Converts to Christianity, Matin and Bandari were arrested on May 15 on suspicion of “apostasy,” or leaving Islam.

To complicate matters, a draft bill of an “apostasy law,” which would bind judges to sentence to death Muslim converts to Christianity, makes their immediate release crucial, say experts.

After two months of solitary confinement at a secret police detention center known by its address, Sepah Street 100, located in the center of Shiraz, Matin and Bandari were placed in a cell together around July 15, sources told Compass. The absence of any medical treatment, however, has taken its toll on Bandari.

Matin, who secured a few minutes of time with his wife on July 22 in order to get toiletries, said that Bandari’s health was declining rapidly with the lack of treatment and proper care.

“He is severely ill; he’s not doing well,” confirmed a source.

Matin has lost much weight and is said to look weak, though he was not allowed to talk about his condition and treatment in the prison, where he has been held with Bandari since their arrest.

On July 22 a lawyer agreed to take up Matin’s case and ask for his release. It is not clear yet if Bandari will receive legal counsel from the same lawyer. Matin’s lawyer expressed concern about the length of time the two prisoners have been held without charges and said that the clock is ticking against them.

“They have to get out as soon as possible, or else the case will be heavier, and it will be more difficult to get them out,” a friend of the family told Compass. Experts on Iran explained that it is crucial for the prisoners to be released before they appear in court. Lower level police often arrest Christians to extort money from them and release them with no charges. But if a case goes to court, charges are pressed against the Christians, who are then at the mercy of religious judges.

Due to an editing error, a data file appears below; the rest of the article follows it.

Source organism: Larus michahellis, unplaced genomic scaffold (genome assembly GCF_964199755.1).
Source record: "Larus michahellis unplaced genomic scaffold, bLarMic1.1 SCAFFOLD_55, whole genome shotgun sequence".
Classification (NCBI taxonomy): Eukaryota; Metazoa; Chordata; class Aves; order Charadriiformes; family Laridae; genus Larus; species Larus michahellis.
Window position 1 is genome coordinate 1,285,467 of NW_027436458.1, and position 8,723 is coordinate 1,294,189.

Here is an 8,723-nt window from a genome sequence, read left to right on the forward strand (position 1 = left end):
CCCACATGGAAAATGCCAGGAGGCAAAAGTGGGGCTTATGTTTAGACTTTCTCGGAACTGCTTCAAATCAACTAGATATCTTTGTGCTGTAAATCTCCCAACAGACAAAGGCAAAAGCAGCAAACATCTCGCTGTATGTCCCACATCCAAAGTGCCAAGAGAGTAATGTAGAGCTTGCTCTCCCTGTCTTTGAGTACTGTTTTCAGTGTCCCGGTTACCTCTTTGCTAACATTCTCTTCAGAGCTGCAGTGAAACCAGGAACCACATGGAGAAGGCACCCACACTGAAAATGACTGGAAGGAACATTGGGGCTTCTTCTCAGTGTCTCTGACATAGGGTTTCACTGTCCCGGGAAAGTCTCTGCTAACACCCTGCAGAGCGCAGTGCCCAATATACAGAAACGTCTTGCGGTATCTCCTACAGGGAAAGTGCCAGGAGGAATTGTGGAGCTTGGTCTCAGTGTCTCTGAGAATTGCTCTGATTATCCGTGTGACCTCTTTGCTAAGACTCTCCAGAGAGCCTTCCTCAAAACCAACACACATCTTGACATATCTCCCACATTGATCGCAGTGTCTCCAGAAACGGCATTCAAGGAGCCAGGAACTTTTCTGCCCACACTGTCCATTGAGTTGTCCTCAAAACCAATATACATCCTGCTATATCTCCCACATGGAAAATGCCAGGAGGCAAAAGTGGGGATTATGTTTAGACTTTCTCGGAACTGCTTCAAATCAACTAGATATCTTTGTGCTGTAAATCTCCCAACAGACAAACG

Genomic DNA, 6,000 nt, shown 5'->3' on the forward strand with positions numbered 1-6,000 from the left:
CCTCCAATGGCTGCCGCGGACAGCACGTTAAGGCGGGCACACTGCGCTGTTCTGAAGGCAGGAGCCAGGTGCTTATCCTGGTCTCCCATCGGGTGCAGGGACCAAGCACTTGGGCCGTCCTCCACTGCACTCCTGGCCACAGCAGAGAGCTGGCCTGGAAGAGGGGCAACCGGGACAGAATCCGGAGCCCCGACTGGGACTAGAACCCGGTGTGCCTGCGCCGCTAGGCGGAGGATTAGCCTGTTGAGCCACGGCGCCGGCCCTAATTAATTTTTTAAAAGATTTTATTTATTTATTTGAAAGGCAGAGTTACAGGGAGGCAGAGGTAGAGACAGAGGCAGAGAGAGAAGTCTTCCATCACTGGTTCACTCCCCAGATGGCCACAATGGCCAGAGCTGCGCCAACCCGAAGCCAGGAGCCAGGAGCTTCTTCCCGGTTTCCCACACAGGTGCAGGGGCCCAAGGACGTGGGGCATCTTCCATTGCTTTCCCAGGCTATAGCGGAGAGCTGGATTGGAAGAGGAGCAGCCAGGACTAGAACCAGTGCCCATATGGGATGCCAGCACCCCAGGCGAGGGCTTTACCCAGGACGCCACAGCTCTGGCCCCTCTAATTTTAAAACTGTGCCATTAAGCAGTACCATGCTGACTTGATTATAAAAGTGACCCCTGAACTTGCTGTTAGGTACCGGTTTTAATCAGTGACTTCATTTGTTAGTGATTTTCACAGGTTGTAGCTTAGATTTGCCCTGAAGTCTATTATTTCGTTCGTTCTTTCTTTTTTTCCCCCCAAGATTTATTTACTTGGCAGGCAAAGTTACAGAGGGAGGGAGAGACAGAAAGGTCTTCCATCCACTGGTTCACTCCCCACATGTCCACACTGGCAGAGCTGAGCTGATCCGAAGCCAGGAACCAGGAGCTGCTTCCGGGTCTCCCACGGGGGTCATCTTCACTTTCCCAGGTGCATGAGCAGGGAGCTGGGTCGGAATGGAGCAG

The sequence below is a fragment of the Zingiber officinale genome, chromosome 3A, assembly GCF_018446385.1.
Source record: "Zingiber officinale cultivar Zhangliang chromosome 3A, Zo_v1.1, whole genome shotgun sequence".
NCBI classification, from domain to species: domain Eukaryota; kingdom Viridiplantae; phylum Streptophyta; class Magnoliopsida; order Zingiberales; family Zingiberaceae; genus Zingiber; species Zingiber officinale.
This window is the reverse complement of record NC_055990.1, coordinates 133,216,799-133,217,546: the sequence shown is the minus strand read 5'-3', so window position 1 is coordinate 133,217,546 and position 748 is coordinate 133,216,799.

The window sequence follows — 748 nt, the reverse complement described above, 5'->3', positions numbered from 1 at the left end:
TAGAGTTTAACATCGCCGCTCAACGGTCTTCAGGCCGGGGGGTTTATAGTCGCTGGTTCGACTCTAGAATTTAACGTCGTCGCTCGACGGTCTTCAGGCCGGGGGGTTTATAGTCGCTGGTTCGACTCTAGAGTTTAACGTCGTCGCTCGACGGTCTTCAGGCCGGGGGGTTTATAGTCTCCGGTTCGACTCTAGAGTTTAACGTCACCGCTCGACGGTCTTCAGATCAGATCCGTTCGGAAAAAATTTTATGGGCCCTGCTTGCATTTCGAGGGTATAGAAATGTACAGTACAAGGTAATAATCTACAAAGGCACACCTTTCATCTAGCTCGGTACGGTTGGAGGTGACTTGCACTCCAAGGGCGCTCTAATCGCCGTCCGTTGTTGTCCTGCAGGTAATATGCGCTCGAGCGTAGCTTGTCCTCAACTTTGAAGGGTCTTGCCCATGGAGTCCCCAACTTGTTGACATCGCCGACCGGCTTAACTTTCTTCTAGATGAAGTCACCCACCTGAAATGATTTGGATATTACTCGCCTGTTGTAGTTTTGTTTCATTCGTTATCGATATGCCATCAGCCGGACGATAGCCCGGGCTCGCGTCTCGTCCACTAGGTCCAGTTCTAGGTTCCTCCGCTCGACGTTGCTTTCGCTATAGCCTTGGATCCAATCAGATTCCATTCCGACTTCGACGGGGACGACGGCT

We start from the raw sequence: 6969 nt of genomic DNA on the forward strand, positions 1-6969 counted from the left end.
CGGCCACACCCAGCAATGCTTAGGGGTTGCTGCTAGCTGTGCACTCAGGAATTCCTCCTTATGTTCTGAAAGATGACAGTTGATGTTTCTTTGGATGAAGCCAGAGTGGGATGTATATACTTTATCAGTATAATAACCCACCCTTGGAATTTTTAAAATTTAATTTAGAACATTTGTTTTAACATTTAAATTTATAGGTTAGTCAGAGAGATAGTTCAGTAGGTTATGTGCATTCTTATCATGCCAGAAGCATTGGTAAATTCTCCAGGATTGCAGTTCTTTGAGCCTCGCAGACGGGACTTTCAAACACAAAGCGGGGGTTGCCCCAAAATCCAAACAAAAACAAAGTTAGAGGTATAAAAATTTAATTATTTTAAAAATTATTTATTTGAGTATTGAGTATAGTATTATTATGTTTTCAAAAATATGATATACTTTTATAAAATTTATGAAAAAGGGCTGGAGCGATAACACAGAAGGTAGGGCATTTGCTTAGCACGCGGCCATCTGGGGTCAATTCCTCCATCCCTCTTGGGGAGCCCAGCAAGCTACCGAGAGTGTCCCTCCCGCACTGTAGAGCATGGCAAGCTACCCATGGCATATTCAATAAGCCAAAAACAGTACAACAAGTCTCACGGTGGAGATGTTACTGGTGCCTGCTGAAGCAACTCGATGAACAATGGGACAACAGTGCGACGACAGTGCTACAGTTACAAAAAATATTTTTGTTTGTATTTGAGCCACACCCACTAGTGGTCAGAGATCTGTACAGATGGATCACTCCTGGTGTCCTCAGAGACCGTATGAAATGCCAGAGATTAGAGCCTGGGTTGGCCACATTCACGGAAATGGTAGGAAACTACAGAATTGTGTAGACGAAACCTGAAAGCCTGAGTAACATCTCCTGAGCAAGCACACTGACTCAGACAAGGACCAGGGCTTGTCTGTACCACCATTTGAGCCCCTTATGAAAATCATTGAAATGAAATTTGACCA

“Once the case is decided and the court has made a decision, it would be hard for them to get out,” said a source. The apostasy bill under discussion, if passed, would mean certain death if Bandari and Matin were charged with apostasy.

Christians in Iran are fasting and praying in hopes that the two men will be freed soon.

“We don’t know, in the first place, why they have been kept so long, we don’t know what the charges are,” said one friend of the family.

The friend called for the churches to pray that any false accusations be lifted, “and for protection, because we don’t know exactly what’s happening inside. We don’t know how they’re being treated.”

Most other imprisoned Christians in Iran have been released with bail. Bandari and Matin are two of three Christians known to be still held in prison.

The third, Mohsen Radfar, was arrested while traveling to Tehran on July 12. His whereabouts and condition are unknown. Radfar, from the province of Kerman in central Iran, is a well-known film director in the region and has worked as a theater and cinema critic.

 

News Wave of Arrests

The same day Radfar was arrested, police got word that 12 Christians would be traveling to Armenia via Tehran and arrested them at the Kerman airport in south-central Iran as they were trying to leave.

Although the 12 Christians were freed the same night, sources reported that their houses were searched and that police confiscated all Christian materials.

In the past 10 days, Iran’s Christians have reported a wave of arrests in four cities. Christians attending house churches in Bandar Abbas on the southern coast, in Isfahan 334 kilometers (207 miles) south of Tehran, and in Sanandaj and Kermanshah on the Iraqi border were arrested. Sources told Compass that Christians in these cities were held anywhere from one day to a week by the government.

“So that means maybe the government has started a mission again against Christian activity,” said a source. “They’ve started a new strategy probably. Because it is not just an accident that all this is happening in different cities at the same time; they had worked on it before, and they planned to move against house churches.”

On Saturday (July 26), secret police raided a service in Isfahan. Among 16 Christians arrested were six women and two children under the age of 18. They are being held in an undisclosed location, reported Farsi Christian News Network.

During the raid, police beat the elderly couple hosting the meeting so severely that they were taken to the Sharieti Hospital with injuries.

Report from Compass Direct News